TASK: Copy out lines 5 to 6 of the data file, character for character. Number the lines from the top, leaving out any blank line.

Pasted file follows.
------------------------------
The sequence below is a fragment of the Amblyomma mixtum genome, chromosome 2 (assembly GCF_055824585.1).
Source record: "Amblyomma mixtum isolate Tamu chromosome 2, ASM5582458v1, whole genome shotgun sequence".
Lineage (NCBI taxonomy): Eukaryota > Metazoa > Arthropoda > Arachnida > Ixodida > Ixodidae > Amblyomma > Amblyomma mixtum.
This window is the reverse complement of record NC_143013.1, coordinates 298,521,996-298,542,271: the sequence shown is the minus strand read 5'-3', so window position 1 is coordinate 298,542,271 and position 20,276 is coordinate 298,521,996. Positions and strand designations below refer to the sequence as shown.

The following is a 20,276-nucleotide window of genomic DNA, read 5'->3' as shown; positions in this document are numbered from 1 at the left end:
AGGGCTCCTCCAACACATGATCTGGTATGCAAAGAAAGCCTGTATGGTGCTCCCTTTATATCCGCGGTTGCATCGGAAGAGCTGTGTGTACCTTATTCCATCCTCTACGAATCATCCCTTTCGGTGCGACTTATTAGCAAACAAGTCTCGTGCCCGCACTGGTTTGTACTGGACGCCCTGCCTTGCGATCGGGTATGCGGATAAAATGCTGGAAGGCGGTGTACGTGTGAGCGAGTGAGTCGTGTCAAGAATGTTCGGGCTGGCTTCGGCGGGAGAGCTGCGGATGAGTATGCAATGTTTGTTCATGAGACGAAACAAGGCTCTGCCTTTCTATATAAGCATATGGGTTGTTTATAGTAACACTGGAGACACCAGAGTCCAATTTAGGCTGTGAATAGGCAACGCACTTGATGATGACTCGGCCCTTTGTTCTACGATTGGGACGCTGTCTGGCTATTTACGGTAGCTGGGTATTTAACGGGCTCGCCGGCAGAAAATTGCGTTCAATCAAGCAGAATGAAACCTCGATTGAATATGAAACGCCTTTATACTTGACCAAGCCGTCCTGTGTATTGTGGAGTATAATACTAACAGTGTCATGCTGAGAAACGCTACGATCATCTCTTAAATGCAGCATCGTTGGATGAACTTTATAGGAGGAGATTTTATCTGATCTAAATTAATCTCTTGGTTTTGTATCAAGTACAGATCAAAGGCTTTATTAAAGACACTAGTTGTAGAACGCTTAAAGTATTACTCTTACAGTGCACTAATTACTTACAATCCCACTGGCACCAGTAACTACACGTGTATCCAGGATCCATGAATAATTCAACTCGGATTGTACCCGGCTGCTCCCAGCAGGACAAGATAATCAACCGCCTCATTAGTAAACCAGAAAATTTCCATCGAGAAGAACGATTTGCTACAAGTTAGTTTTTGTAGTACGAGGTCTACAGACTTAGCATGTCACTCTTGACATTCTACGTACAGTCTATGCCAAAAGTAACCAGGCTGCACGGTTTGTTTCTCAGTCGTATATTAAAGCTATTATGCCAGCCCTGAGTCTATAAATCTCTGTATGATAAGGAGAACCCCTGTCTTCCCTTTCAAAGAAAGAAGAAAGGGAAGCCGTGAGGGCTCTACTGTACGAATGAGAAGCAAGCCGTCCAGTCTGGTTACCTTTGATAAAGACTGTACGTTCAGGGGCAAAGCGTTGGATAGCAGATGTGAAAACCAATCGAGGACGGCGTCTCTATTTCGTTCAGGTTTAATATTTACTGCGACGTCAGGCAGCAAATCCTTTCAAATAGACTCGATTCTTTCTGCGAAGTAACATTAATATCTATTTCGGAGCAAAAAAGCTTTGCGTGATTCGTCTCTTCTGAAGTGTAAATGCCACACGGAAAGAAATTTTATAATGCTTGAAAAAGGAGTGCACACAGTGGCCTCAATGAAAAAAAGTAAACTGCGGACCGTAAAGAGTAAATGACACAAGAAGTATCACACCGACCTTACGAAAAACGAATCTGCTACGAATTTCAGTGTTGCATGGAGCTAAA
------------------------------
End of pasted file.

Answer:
The following is a 20,276-nucleotide window of genomic DNA, read 5'->3' as shown; positions in this document are numbered from 1 at the left end:
AGGGCTCCTCCAACACATGATCTGGTATGCAAAGAAAGCCTGTATGGTGCTCCCTTTATATCCGCGGTTGCATCGGAAGAGCTGTGTGTACCTTATTCCATCCTCTACGAATCATCCCTTTCGGTGCGACTTATTAGCAAACAAGTCTCGTGCCCGCACTGGTTTGTACTGGACGCCCTGCCTTGCGATCGGGTATGCGGATAAAATGCTGGAAGGCGGTGTACGTGTGAGCGAGTGAGTCGTGTCAAGAATGTTCGGGCTGGCTTCGGCGGGAGAGCTGCGGATGAGTATGCAATGTTTGTTCATGAGACGAAACAAGGCTCTGCCTTTCTATATAAGCATATGGGTTGTTTATAGTAACACTGGAGACACCAGAGTCCAATTTAGGCTGTGAATAGGCAACGCACTTGATGATGACTCGGCCCTTTGTTCTACGATTGGGACGCTGTCTGGCTATTTACGGTAGCTGGGTATTTAACGGGCTCGCCGGCAGAAAATTGCGTTCAATCAAGCAGAATGAAACCTCGATTGAATATGAAACGCCTTTATACTTGACCAAGCCGTCCTGTGTATTGTGGAGTATAATACTAACAGTGTCATGCTGAGAAACGCTACGATCATCTCTTAAATGCAGCATCGTTGGATGAACTTTATAGGAGGAGATTTTATCTGATCTAAATTAATCTCTTGGTTTTGTATCAAGTACAGATCAAAGGCTTTATTAAAGACACTAGTTGTAGAACGCTTAAAGTATTACTCTTACAGTGCACTAATTACTTACAATCCCACTGGCACCAGTAACTACACGTGTATCCAGGATCCATGAATAATTCAACTCGGATTGTACCCGGCTGCTCCCAGCAGGACAAGATAATCAACCGCCTCATTAGTAAACCAGAAAATTTCCATCGAGAAGAACGATTTGCTACAAGTTAGTTTTTGTAGTACGAGGTCTACAGACTTAGCATGTCACTCTTGACATTCTACGTACAGTCTATGCCAAAAGTAACCAGGCTGCACGGTTTGTTTCTCAGTCGTATATTAAAGCTATTATGCCAGCCCTGAGTCTATAAATCTCTGTATGATAAGGAGAACCCCTGTCTTCCCTTTCAAAGAAAGAAGAAAGGGAAGCCGTGAGGGCTCTACTGTACGAATGAGAAGCAAGCCGTCCAGTCTGGTTACCTTTGATAAAGACTGTACGTTCAGGGGCAAAGCGTTGGATAGCAGATGTGAAAACCAATCGAGGACGGCGTCTCTATTTCGTTCAGGTTTAATATTTACTGCGACGTCAGGCAGCAAATCCTTTCAAATAGACTCGATTCTTTCTGCGAAGTAACATTAATATCTATTTCGGAGCAAAAAAGCTTTGCGTGATTCGTCTCTTCTGAAGTGTAAATGCCACACGGAAAGAAATTTTATAATGCTTGAAAAAGGAGTGCACACAGTGGCCTCAATGAAAAAAAGTAAACTGCGGACCGTAAAGAGTAAATGACACAAGAAGTATCACACCGACCTTACGAAAAACGAATCTGCTACGAATTTCAGTGTTGCATGGAGCTAAA